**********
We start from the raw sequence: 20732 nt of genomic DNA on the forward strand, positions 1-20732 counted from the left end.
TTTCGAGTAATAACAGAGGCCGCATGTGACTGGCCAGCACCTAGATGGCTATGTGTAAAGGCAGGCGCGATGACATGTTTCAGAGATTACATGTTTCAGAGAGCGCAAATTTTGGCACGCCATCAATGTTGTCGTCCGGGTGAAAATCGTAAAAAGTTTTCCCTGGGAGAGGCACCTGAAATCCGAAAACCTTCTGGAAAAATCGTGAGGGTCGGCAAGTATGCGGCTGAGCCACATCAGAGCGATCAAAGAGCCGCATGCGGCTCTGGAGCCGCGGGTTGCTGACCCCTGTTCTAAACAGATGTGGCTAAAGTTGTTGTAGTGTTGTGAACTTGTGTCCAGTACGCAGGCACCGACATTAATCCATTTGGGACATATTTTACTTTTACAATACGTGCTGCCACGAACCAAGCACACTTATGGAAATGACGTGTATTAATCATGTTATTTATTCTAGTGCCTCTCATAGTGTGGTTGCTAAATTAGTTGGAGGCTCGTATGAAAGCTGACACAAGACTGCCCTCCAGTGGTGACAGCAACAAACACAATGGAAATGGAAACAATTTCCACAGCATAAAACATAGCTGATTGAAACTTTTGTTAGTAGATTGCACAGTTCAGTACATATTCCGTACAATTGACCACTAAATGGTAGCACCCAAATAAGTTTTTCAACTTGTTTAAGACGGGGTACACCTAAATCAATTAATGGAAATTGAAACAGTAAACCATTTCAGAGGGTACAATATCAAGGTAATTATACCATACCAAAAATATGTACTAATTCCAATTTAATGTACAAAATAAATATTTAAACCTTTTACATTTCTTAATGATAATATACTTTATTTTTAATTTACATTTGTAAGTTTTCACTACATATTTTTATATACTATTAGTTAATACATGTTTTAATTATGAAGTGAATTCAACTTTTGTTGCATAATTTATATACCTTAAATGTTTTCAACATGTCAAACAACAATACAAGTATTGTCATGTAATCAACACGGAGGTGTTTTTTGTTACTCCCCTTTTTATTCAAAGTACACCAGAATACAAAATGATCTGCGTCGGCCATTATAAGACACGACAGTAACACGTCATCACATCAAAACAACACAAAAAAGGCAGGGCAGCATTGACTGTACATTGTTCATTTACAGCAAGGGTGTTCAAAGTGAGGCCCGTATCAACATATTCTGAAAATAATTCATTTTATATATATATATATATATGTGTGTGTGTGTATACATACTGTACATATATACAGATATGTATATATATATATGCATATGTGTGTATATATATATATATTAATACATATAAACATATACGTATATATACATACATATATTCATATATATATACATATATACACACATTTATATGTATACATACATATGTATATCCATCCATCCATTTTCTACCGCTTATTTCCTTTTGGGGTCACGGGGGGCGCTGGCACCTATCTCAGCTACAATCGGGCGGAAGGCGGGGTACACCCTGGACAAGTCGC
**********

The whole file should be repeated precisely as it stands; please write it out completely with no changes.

We start from the raw sequence: 20732 nt of genomic DNA on the forward strand, positions 1-20732 counted from the left end.
TTTCGAGTAATAACAGAGGCCGCATGTGACTGGCCAGCACCTAGATGGCTATGTGTAAAGGCAGGCGCGATGACATGTTTCAGAGATTACATGTTTCAGAGAGCGCAAATTTTGGCACGCCATCAATGTTGTCGTCCGGGTGAAAATCGTAAAAAGTTTTCCCTGGGAGAGGCACCTGAAATCCGAAAACCTTCTGGAAAAATCGTGAGGGTCGGCAAGTATGCGGCTGAGCCACATCAGAGCGATCAAAGAGCCGCATGCGGCTCTGGAGCCGCGGGTTGCTGACCCCTGTTCTAAACAGATGTGGCTAAAGTTGTTGTAGTGTTGTGAACTTGTGTCCAGTACGCAGGCACCGACATTAATCCATTTGGGACATATTTTACTTTTACAATACGTGCTGCCACGAACCAAGCACACTTATGGAAATGACGTGTATTAATCATGTTATTTATTCTAGTGCCTCTCATAGTGTGGTTGCTAAATTAGTTGGAGGCTCGTATGAAAGCTGACACAAGACTGCCCTCCAGTGGTGACAGCAACAAACACAATGGAAATGGAAACAATTTCCACAGCATAAAACATAGCTGATTGAAACTTTTGTTAGTAGATTGCACAGTTCAGTACATATTCCGTACAATTGACCACTAAATGGTAGCACCCAAATAAGTTTTTCAACTTGTTTAAGACGGGGTACACCTAAATCAATTAATGGAAATTGAAACAGTAAACCATTTCAGAGGGTACAATATCAAGGTAATTATACCATACCAAAAATATGTACTAATTCCAATTTAATGTACAAAATAAATATTTAAACCTTTTACATTTCTTAATGATAATATACTTTATTTTTAATTTACATTTGTAAGTTTTCACTACATATTTTTATATACTATTAGTTAATACATGTTTTAATTATGAAGTGAATTCAACTTTTGTTGCATAATTTATATACCTTAAATGTTTTCAACATGTCAAACAACAATACAAGTATTGTCATGTAATCAACACGGAGGTGTTTTTTGTTACTCCCCTTTTTATTCAAAGTACACCAGAATACAAAATGATCTGCGTCGGCCATTATAAGACACGACAGTAACACGTCATCACATCAAAACAACACAAAAAAGGCAGGGCAGCATTGACTGTACATTGTTCATTTACAGCAAGGGTGTTCAAAGTGAGGCCCGTATCAACATATTCTGAAAATAATTCATTTTATATATATATATATATATGTGTGTGTGTGTATACATACTGTACATATATACAGATATGTATATATATATATGCATATGTGTGTATATATATATATATTAATACATATAAACATATACGTATATATACATACATATATTCATATATATATACATATATACACACATTTATATGTATACATACATATGTATATCCATCCATCCATTTTCTACCGCTTATTTCCTTTTGGGGTCACGGGGGGCGCTGGCACCTATCTCAGCTACAATCGGGCGGAAGGCGGGGTACACCCTGGACAAGTCGC